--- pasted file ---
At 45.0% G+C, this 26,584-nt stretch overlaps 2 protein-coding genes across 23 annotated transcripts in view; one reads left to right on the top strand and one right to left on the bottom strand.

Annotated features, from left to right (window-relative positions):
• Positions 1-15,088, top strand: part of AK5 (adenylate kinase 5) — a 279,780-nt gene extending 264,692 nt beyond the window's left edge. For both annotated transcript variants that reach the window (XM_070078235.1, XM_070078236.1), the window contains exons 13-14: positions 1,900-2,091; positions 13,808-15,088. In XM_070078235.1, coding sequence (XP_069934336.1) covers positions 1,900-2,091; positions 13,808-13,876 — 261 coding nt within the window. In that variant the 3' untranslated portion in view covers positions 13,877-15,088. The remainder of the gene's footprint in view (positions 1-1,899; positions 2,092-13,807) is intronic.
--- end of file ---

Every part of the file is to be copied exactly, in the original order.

At 45.0% G+C, this 26,584-nt stretch overlaps 2 protein-coding genes across 23 annotated transcripts in view; one reads left to right on the top strand and one right to left on the bottom strand.

Annotated features, from left to right (window-relative positions):
• Positions 1-15,088, top strand: part of AK5 (adenylate kinase 5) — a 279,780-nt gene extending 264,692 nt beyond the window's left edge. For both annotated transcript variants that reach the window (XM_070078235.1, XM_070078236.1), the window contains exons 13-14: positions 1,900-2,091; positions 13,808-15,088. In XM_070078235.1, coding sequence (XP_069934336.1) covers positions 1,900-2,091; positions 13,808-13,876 — 261 coding nt within the window. In that variant the 3' untranslated portion in view covers positions 13,877-15,088. The remainder of the gene's footprint in view (positions 1-1,899; positions 2,092-13,807) is intronic.